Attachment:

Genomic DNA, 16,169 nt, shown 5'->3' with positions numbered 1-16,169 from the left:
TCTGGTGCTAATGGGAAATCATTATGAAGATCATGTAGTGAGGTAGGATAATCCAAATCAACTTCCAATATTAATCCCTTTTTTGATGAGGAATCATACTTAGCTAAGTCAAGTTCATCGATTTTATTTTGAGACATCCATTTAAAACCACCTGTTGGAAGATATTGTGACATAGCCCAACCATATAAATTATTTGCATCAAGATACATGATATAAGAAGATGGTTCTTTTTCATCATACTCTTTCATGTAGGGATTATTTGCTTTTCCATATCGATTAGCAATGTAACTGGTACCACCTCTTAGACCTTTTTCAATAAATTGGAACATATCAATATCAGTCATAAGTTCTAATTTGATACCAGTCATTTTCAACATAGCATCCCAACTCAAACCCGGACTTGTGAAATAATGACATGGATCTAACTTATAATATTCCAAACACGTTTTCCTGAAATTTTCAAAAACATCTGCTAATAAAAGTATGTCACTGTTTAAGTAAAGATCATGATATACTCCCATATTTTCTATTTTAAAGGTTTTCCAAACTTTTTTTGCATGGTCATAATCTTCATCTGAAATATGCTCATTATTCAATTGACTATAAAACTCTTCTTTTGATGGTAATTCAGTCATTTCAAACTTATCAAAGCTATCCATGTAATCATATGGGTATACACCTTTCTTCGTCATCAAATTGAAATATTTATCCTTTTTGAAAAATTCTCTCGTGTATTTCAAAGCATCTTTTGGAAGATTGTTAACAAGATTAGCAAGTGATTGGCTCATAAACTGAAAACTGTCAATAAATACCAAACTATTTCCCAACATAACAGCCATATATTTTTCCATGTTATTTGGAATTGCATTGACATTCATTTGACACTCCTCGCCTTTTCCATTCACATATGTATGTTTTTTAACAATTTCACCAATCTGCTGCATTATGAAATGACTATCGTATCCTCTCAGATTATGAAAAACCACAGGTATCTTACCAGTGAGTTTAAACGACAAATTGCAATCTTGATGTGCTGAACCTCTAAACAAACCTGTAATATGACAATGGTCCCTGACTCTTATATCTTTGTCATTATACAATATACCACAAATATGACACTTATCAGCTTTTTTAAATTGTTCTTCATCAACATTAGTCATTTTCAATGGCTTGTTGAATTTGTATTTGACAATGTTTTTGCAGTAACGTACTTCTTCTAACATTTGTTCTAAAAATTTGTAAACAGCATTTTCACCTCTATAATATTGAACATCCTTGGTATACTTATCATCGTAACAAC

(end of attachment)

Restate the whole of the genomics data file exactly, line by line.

Genomic DNA, 16,169 nt, shown 5'->3' with positions numbered 1-16,169 from the left:
TCTGGTGCTAATGGGAAATCATTATGAAGATCATGTAGTGAGGTAGGATAATCCAAATCAACTTCCAATATTAATCCCTTTTTTGATGAGGAATCATACTTAGCTAAGTCAAGTTCATCGATTTTATTTTGAGACATCCATTTAAAACCACCTGTTGGAAGATATTGTGACATAGCCCAACCATATAAATTATTTGCATCAAGATACATGATATAAGAAGATGGTTCTTTTTCATCATACTCTTTCATGTAGGGATTATTTGCTTTTCCATATCGATTAGCAATGTAACTGGTACCACCTCTTAGACCTTTTTCAATAAATTGGAACATATCAATATCAGTCATAAGTTCTAATTTGATACCAGTCATTTTCAACATAGCATCCCAACTCAAACCCGGACTTGTGAAATAATGACATGGATCTAACTTATAATATTCCAAACACGTTTTCCTGAAATTTTCAAAAACATCTGCTAATAAAAGTATGTCACTGTTTAAGTAAAGATCATGATATACTCCCATATTTTCTATTTTAAAGGTTTTCCAAACTTTTTTTGCATGGTCATAATCTTCATCTGAAATATGCTCATTATTCAATTGACTATAAAACTCTTCTTTTGATGGTAATTCAGTCATTTCAAACTTATCAAAGCTATCCATGTAATCATATGGGTATACACCTTTCTTCGTCATCAAATTGAAATATTTATCCTTTTTGAAAAATTCTCTCGTGTATTTCAAAGCATCTTTTGGAAGATTGTTAACAAGATTAGCAAGTGATTGGCTCATAAACTGAAAACTGTCAATAAATACCAAACTATTTCCCAACATAACAGCCATATATTTTTCCATGTTATTTGGAATTGCATTGACATTCATTTGACACTCCTCGCCTTTTCCATTCACATATGTATGTTTTTTAACAATTTCACCAATCTGCTGCATTATGAAATGACTATCGTATCCTCTCAGATTATGAAAAACCACAGGTATCTTACCAGTGAGTTTAAACGACAAATTGCAATCTTGATGTGCTGAACCTCTAAACAAACCTGTAATATGACAATGGTCCCTGACTCTTATATCTTTGTCATTATACAATATACCACAAATATGACACTTATCAGCTTTTTTAAATTGTTCTTCATCAACATTAGTCATTTTCAATGGCTTGTTGAATTTGTATTTGACAATGTTTTTGCAGTAACGTACTTCTTCTAACATTTGTTCTAAAAATTTGTAAACAGCATTTTCACCTCTATAATATTGAACATCCTTGGTATACTTATCATCGTAACAAC